The spike in membership due to COVID-19 continues to boost Netflix’s bottom line. In a letter to shareholders last week, Netflix announced the company saw double-digit growth in total revenue and in new members (paid net additions) during the second quarter of 2020. Netflix reported total revenue of $6.1 billion, a 24.9% increase over the second quarter of 2019. The company added a record 10.09 million new members, compared to 2.7 million paid net adds for the same period last year.
“We live in uncertain times with restrictions on what we can do socially and many people are turning to entertainment for relaxation, connection, comfort and stimulation. In Q1 and Q2, we saw significant pull-forward of our underlying adoption leading to huge growth in the first half of this year (26 million paid net adds vs. prior year of 12 million),” said Netflix in their July 16 letter.
“As a result, we expect less growth for the second half of 2020 compared to the prior year. As we navigate these turbulent circumstances, we’re focused on our members to continuing to improve the quality of our service and bringing new films and shows to people’s screens,” the company added.
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Financial and Operational Highlights
Other highlights from the second quarter earnings report include:
- Operating income was $1.36 billion, compared to $706 million in Q2 2019.
- Operating margin was 22.1%, compared to 14.3% in Q2 2019.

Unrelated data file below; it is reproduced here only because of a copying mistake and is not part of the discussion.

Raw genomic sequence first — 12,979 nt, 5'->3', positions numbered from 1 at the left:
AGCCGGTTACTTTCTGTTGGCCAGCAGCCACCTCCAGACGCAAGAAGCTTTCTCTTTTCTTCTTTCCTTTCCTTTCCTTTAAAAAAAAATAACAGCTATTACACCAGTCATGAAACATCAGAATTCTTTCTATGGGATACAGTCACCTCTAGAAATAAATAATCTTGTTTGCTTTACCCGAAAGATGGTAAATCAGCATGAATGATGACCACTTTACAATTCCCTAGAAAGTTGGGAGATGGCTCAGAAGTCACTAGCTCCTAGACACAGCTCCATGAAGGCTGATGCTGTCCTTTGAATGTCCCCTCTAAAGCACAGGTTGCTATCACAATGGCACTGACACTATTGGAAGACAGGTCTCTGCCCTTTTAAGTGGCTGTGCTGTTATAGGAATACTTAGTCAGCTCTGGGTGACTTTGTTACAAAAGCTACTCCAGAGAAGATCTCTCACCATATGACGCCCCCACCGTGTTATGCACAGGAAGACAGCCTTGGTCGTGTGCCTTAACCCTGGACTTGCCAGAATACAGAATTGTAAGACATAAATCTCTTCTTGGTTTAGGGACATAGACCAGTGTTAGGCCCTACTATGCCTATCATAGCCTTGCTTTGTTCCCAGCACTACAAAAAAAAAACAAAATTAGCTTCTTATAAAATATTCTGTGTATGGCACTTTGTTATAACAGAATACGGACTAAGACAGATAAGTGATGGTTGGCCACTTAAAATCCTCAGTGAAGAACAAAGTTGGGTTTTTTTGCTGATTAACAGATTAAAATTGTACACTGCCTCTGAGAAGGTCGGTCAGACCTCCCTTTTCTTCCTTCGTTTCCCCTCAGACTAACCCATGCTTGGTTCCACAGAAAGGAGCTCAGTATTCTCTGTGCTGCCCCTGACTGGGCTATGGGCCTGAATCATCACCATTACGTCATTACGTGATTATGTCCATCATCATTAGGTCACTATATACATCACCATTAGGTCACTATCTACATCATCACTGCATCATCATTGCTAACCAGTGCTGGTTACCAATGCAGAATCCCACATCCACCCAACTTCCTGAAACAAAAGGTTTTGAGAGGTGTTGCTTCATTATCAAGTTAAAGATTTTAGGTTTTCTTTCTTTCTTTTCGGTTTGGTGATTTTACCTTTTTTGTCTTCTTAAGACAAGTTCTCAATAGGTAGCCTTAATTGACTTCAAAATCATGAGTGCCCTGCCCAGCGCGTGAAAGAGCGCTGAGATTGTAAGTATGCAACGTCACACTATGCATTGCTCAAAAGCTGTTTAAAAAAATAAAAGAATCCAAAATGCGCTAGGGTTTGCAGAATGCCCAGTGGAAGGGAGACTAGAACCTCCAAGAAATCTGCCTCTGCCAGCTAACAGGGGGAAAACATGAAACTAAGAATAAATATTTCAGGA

- Net cash from operations was $1 billion, and free cash flow was positive for the second quarter in a row.
- The company had net income of $720 million, or $1.59 per share, compared to $271 million, or $0.60 per share, in Q2 2019.
- Ted Sarandos was appointed co-CEO and elected to Netflix’s board of directors. He will co-lead Netflix with Reed Hastings. Sarandos will continue in his role as chief content officer.
- Greg Peters, who is currently chief product officer, will also become chief operating officer.
- The company allocated approximately 2% of their cash holdings, up to $100 million, into financial institutions and organizations that directly support Black communities.
Netflix shared some impressive membership highlights as well. For example, Netflix now has 192.95 million total members worldwide, representing 27.3% growth. This includes 10.09 streaming paid net additions. In the first half of 2020, the company has added 26 million paid memberships, compared to 28 million new paid members for all of 2019. In addition, average streaming paid memberships increased 25% year-over-year, and streaming ARPU increased 0.4% year-over-year. The company estimates they will have 2.5 million paid net adds for the third quarter, compared to 6.8 million in the third quarter of 2019.
“Growth is slowing as consumers get through the initial shock of COVID and social restrictions. Our paid net additions for the month of June also included the subscriptions we cancelled for the small percentage of members who had not used the service recently,” said Netflix. “We continue to view the quarter-to-quarter fluctuations in paid net adds as not that meaningful in the context of the long run adoption of internet entertainment which we believe provides us with many years of strong growth ahead.”